‘Why do we call God haMakom, the Place? Said Rabbi Yosef ben Chalafta: we do not know whether God is the place of the world or whether the world is God’s place. But when the verse (Ex. 33:21) states, ‘behold, there is a place with Me’, it follows that God is the place of the world but the world is not God’s place.’

Rabbi Yoself ben Chalafta articulates the classical panentheist (as opposed to a Spinozist or pantheist) position: the universe dwells within the Divine but the Divine also transcends the universe. (As opposed to Spinoza’s ‘Deus Sive Natura’ – ‘God or Nature’, where the Divine and the Universe are equated).

We can ask ourselves what the theological consequences are of Jacob’s mystical encounter. In fact, the Torah tells us, only a few verses later when Jacob erects and anoints a matzeivah, a pillar and vows a vow, in honor of his encounter.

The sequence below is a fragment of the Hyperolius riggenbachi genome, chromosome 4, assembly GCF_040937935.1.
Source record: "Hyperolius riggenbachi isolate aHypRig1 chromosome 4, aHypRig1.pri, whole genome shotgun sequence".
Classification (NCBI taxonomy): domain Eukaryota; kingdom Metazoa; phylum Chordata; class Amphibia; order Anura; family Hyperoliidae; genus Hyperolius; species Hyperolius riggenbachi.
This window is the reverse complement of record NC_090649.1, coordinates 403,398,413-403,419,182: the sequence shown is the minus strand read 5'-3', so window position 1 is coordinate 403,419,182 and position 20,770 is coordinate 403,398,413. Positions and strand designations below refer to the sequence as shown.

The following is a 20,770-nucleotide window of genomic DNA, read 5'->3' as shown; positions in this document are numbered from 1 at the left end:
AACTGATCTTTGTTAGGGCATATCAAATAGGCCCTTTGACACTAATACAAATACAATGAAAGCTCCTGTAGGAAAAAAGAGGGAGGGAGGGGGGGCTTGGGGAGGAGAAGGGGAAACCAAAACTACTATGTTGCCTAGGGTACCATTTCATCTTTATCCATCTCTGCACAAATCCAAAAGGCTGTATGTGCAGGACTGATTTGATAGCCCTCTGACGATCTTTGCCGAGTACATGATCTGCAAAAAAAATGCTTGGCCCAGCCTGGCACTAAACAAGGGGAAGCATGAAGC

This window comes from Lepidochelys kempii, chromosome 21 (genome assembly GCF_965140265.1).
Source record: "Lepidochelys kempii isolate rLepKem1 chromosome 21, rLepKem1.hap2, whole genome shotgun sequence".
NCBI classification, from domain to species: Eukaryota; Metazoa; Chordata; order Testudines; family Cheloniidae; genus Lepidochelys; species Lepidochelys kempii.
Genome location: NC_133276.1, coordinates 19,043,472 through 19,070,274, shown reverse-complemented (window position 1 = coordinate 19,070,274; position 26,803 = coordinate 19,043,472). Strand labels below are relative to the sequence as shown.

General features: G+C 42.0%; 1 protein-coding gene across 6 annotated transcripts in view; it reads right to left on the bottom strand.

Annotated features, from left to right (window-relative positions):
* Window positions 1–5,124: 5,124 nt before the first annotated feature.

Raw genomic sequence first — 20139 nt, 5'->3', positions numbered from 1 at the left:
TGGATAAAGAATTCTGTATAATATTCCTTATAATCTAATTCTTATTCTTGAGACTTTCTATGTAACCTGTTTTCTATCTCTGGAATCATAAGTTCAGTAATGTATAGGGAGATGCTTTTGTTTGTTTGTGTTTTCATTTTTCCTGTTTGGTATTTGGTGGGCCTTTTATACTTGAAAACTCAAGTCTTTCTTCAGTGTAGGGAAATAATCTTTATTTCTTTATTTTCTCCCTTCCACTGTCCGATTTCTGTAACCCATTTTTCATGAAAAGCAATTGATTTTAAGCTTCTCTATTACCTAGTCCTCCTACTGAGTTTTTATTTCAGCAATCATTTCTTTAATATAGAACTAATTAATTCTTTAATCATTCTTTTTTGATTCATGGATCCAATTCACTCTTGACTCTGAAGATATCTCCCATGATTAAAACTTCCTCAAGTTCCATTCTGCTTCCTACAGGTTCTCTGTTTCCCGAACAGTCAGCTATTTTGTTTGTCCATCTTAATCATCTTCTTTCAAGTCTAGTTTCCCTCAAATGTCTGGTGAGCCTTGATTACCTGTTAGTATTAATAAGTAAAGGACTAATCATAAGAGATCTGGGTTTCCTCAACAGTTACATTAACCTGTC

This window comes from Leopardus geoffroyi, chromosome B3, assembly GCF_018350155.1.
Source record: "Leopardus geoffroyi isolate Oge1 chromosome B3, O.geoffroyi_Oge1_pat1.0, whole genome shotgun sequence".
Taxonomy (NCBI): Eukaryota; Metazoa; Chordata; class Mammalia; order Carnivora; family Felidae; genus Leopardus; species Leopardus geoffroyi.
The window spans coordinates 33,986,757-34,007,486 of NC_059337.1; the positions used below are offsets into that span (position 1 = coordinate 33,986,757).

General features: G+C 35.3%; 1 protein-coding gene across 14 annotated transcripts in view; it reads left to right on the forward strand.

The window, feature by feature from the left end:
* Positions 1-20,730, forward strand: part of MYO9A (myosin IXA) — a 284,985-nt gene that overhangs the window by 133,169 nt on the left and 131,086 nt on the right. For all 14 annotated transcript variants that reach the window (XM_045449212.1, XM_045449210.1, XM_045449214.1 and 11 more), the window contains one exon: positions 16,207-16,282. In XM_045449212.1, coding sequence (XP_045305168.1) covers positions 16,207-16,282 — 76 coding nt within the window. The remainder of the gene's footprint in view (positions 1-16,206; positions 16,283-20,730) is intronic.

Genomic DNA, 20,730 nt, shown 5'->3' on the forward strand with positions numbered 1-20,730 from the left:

Im yihyeh Elohim imadi ush’marti baderech haze hasher anoch holech v’natan li lechem le’echol uveged lilbosh, v’shavti vashalom el beit avi v’hayah Adonai li le’Elohim’ – ‘if God remains with me, if God protects me on this journey that I am making, and gives me bread to eat and clothing to wear, and if I return safe to my father’s house – the Eternal shall be my God’. (Gen. 28:20-21).

What is significant about his response is that it is not just shaped through mystical belief or philosophical deduction. Jacob is not a theoretician. Rather, his theology – like all of our own – is filtered through his lived experience and his particular character. There is faithfulness and gratitude in there as well as manipulation and entitlement. Jacob is inexperienced in his spiritual journey and has a tendency to default to his impulses and instincts. The question is: can we manipulate God? ‘If God gives me X, then I will do Y’ smacks of pediatric theology at best and prosperity theology at worst. Jacob’s religiosity is immature and conditional, as if he has forgotten the magnificence of his earlier encounter and failed to internalize his experience of joy, beauty, awe and wonder. God becomes a currency to trade for life’s good fortunes but as he will find out and as we know, this is not how it works.